The High&Low ﬁlm series (available via Netﬂix in the west) is many things. First and foremost, the ﬁlm series oﬀers some of the most wildly entertaining action to come out of Japan’s cinema industry in recent years. The action in these ﬁlms is big. So big that you’d be forgiven for thinking there’s not much to them beyond those ﬁght scenes.
It’s also, eﬀectively, an advertisement for Exile Tribe, a male pop idol behemoth in Japan that can aﬀord to produce ﬁlms, television series, music CDs, anime, games, and more as a vehicle to build the proﬁle of a number of its stars. Exile Tribe make up the majority of the main cast in these ﬁlms, and their roles are very carefully manicured to maximise their star power.
But before you dismiss these ﬁlms, also consider that perhaps coincidentally, but also perhaps not, there are some heavy parallels between High&Low and an Akira Kurosawa ﬁlm (one of Kurosawa’s very ﬁnest), from the 60’s, also titled High and Low. The High&Low series is commercialised to a degree that rivals Marvel, but there is also something to these ﬁlms, and that something makes them more thought-provoking than they have any right to be.
The basic premise is this: There’s a large suburb within an unnamed city in Japan where the lowest of the unfortunates live: It’s called S.W.O.R.D., with each letter in the name representing one of the ﬁve gangs that control a slice of the overall territory. They ﬁght among themselves often enough, but they’re also ﬁercely protective of their homes, and, as the ﬁlms roll on, these gangs ﬁnd more and greater cause to come together in alliances to face oﬀ against greater, existential threats from outside. The most signiﬁcant of these is no less than a yakuza clan that has made a deal with politicians to reduce the area to rubble and build a casino over the top.
Within that overall narrative structure there are a number of smaller, personal stories that play out, among characters that are affiliated with and supporting these gangs, but not explicitly part of them. They’re largely there to add some characterisation and emotional weight to the action, and push the narrative forward when ﬁsts will not. However, despite being pretty well performed (Exile Tribe didn’t get to where it is as an institution by hiring b-listers) the main reason you’re watching is for the build to the big set-piece battles, which are viscerally high in impact and riotously entertaining.
Part of what makes them so entertaining is that each of the ﬁve gangs (and their rivals) has their own unique ﬁghting style. There’s the parkour athletes in the Rude Boys gang, for example, the wild antics of the party-hard Daruma mob, and the Road House-like approach to beat downs that the club-owning White Rascals take. When they come together for those major battle scenes, the action is vivid, dynamic, and energetic because of the variety of ﬁghting styles that you’ll see.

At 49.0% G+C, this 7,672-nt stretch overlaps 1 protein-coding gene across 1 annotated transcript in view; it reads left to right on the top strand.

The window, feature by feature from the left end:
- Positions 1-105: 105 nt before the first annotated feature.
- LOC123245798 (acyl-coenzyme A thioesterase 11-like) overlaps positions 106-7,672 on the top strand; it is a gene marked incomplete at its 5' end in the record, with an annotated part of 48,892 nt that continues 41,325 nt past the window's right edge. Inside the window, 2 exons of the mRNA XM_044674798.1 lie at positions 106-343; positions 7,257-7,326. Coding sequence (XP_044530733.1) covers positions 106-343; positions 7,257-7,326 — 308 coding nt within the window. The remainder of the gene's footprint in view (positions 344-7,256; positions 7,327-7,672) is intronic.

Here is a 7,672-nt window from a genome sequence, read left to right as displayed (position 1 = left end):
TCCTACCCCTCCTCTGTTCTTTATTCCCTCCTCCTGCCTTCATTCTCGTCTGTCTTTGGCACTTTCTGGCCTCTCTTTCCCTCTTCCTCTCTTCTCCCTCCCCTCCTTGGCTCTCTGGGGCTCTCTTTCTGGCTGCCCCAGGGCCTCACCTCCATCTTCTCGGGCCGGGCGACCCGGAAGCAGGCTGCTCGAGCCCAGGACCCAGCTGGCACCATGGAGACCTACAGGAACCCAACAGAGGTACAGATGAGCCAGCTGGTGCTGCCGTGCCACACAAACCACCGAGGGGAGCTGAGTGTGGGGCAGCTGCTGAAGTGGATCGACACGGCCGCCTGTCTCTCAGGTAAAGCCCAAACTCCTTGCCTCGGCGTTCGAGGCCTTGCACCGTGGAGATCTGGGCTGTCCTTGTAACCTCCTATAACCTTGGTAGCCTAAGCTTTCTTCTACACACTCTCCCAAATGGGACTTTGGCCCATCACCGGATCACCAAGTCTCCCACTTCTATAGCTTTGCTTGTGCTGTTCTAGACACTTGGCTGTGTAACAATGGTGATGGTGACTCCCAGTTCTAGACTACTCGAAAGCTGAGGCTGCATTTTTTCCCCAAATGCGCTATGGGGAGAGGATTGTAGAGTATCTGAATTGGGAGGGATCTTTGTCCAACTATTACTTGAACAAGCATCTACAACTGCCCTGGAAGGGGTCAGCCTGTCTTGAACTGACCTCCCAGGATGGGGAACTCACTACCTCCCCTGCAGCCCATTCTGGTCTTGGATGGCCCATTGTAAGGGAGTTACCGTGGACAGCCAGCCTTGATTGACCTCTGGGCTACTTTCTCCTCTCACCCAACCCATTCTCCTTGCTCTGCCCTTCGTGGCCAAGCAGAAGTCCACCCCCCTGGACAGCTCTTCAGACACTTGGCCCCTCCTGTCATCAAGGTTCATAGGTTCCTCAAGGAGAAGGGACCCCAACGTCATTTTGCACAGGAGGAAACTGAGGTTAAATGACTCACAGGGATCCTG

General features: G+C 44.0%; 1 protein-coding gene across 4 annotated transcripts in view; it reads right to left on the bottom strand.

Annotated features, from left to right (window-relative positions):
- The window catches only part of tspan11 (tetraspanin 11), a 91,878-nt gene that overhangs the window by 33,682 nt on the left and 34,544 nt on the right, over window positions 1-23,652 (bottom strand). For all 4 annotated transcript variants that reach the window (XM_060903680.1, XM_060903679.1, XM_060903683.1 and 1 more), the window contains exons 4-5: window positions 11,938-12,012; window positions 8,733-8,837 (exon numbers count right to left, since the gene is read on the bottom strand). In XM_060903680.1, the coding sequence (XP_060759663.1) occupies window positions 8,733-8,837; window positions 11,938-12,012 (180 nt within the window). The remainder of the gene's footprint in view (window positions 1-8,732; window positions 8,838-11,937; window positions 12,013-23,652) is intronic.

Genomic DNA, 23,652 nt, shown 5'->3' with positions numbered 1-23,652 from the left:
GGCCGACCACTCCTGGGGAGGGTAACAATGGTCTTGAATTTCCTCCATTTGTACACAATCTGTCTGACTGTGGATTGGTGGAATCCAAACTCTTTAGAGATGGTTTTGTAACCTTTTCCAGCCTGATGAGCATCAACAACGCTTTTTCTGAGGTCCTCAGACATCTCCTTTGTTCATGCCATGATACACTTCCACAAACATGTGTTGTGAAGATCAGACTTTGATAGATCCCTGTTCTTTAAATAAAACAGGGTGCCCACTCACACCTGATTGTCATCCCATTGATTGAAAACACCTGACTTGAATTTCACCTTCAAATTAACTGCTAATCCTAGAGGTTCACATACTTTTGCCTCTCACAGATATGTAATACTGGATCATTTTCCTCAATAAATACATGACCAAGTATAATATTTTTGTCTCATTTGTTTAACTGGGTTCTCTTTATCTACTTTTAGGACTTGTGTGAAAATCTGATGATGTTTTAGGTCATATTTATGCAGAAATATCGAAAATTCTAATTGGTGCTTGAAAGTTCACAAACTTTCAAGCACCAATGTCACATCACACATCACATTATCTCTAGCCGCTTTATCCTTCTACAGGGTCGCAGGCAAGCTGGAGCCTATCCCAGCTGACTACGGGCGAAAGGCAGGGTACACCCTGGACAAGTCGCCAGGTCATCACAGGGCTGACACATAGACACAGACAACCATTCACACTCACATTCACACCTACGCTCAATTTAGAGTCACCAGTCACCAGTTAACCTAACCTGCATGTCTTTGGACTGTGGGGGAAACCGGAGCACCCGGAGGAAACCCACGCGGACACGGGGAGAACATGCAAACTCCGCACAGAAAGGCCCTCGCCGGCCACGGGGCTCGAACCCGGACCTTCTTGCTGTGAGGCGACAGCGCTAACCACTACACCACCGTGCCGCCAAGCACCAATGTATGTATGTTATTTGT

Above and beyond that, though, these ﬁlms are, like so many other gang ﬁlms, enjoyable because they’re rebellious and youthful. The people in the gangs aren’t bad people at all, for all their violence. This is partly because they are, again, advertisements for Exile Tribe and commercial reality demands that we see these people as heroes rather than villains. But there’s also thematic weight to that. The various gang members in High&Low are, simply, living free. Yes they’re destitute, but they have the comradery of one another, they’re not inhibited by pesky things like laws, and they’re freely able to pursue the life and existence that suit them and their world view. One of the gangs is made up of students from a delinquent high school, where the teachers are not a presence at all. It is, no doubt, the dream scenario of many Japanese students.
There’s nothing innovative about the structure of High&Low, of course. There are plenty of other ﬁlms, books, and the rest that canvas exactly what High&Low does. This is particularly true in Japan where a heritage of ﬁlms, television, games, and associated media featuring cities split into warring gang territory stretches back decades. Sion Sono’s brilliant Tokyo Tribe is what High&Low would be if the gangs were actually gangs and not nice people underneath it all. Meanwhile, over in video games, there’s a very niche PlayStation Vita and PC title called Tokyo Tattoo Girls. That game didn’t go down too well with critics or audiences, but it’s stuck around in my mind thanks to its treatment of this exact theme (and also the developer is associated with a Sion Sono project).